• Tell us what we should be doing and let us get on with our job.
  • Establish a resource bank of technical information and research findings for use by extension staff.
  • Current research recommendations should be made available rapidly to field staff in simple newsletters prepared by specialists.
  • District staff should organize regular training sessions in practical husbandry and extension methods.
  • Training centres with demonstrations and trial plots should be equipped to train farmers.
  • Field days should be conducted regularly every season.
  • Specialists and head office staff should visit districts more frequently.

A five Point Plan:
The following simple five-point plan sets out some priority areas in which, in my opinion, a great deal of work is still required in many developing countries.
  • Train trainers so that their skills will be multiplied and passed on to increasing numbers of extension workers and farmers.
  • Increase the ratio of women extension workers to help increase food production and improve the quality of family life.
  • Develop information and training support services to make staff more effective in their job.
  • Examine research priorities and ensure research results are being used effectively.
  • Upgrade management systems. Train managers in effective supervision and management skills. Involve staff in planning and restructuring their organizations.


  • Agricultural extension faces immense challenges in the developing countries of Asia and the Pacific.
  • No two countries are the same and methods, which have been successful in one country, cannot easily be transferred to another.
  • International planners and extension workers should not lay down hard and fast rules; they must be flexible in their ideas and be prepared to alter their plans when necessary.
  • One should avoid making harsh comparisons between one country and another but rather try to stand back and get things in perspective. If one is from an industrialized country, it is salutary to try to think back to the time when your country was at a similar stage in development.
  • Countries are all at different stages of evolution and their goals may be very different. Is the country aiming for self-sufficiency or is it aiming at growing large surpluses of food for export earnings?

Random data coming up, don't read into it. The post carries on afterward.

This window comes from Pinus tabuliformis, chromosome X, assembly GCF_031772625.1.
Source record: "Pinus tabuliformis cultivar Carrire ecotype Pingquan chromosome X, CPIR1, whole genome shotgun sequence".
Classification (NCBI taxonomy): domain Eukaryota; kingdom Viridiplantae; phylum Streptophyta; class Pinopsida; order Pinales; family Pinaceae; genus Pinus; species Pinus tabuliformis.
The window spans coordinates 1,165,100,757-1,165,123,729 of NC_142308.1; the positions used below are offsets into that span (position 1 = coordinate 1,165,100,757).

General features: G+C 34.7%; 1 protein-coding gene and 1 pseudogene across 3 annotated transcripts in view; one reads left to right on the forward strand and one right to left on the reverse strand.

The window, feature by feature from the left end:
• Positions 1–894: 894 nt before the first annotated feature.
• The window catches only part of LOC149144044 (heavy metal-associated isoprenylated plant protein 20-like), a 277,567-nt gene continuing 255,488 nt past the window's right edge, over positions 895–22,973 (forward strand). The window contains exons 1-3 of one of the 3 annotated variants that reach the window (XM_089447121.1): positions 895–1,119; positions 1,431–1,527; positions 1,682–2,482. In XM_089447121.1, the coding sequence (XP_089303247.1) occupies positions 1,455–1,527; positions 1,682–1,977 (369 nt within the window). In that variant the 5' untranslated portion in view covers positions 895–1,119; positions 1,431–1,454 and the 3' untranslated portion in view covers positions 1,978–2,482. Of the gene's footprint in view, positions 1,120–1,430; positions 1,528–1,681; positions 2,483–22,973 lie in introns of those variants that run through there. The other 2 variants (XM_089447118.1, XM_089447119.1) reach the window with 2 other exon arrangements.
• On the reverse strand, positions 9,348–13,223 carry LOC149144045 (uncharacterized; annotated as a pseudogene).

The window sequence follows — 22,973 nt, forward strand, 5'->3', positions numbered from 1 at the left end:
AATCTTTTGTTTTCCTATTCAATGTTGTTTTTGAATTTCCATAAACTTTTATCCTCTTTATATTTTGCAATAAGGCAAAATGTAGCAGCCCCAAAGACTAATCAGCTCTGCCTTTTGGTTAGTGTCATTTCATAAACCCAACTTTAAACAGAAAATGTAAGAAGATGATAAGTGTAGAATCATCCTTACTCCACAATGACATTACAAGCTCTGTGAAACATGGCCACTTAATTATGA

• In too many countries a large part of the budget is allocated for military expenditure and this drain on resources limits the amount available for research and development efforts to increase food production. In all cases the extension worker plays a vital role.
  • I am convinced there must be more training in supervision and management skills for those in positions of authority in extension services.
  • At the same time, workers in the field must be well trained initially and then supported with reliable information and good aids and equipment.
  • Resources should be available for refresher courses in new methods and techniques and to share field experiences.
  • I must re-emphasize the training and the support for those already in the service to help the millions of women engaged in food production - the "invisible farmers" of Asia and the Pacific.

  • Expert Consultation on the Establishment of the Asia-Pacific Association of Agricultural Research Institutions (APAARI) (1985). Bangkok: F.A.O. Regional Office of Asia and the Pacific.
  • Khan, Salma,(1984). Paper Prepared for Lecture Series One, Centre for Women and Development. Dhaka, Bangladesh.
  • Moss. G.R., (1979). Improving Agricultural Communications in Sir Lanka, Rome, F.A.O.
  • Moss, G.R., (1986). Sound Investment Areas for Non-technical Agricultural Research in Asia. Paper presented to the Technical Advisory Committee of the Food and Fertilizer Technology Centre for Asia and the Pacific Region, Taipei.
  • Moss, G.R., (1986). Stimulating Agriculture: A Manual for Training Agricultural Extension Workers. Bangkok: U.N.D.P. Asia and Pacific Programme for Development Training and Communication Planning in Asia and the Pacific.
  • Moss, G.R., (1987). Workbook for Stimulating Agriculture. Wellington, New Zealand: Moss Associates Limited.
  • Moss, G.R., (1987). Transferring Agricultural Technology: Guidelines for Agricultural Extension Planners. Paper presented at Agricultural Extension Seminar, Highlands Agricultural College, Papua New Guinea.
  • Moss, G.R., (1988). Trainers' Handbook. Singapore: Institute of Management.
  • National Agricultural Research. (1984). Rome: F.A.O.
  • Proceeding of the Commonwealth Association of Scientific Agricultural Societies (CASAS) South Pacific Regional Seminar, (1981). Self Sufficiency in Food Production in the Pacific: Opportunities and Constraints. Lautoka, Fiji.
  • Schultz, T.W. (1979). The Economics of Research and Agricultural Productivity. Paper presented at the Seminar on Socio-Economic Aspects of Agricultural Research in Developing Countries, Santiago, Chile.
  • World Bank, (1981). Agricultural Sector Policy Paper. Washington.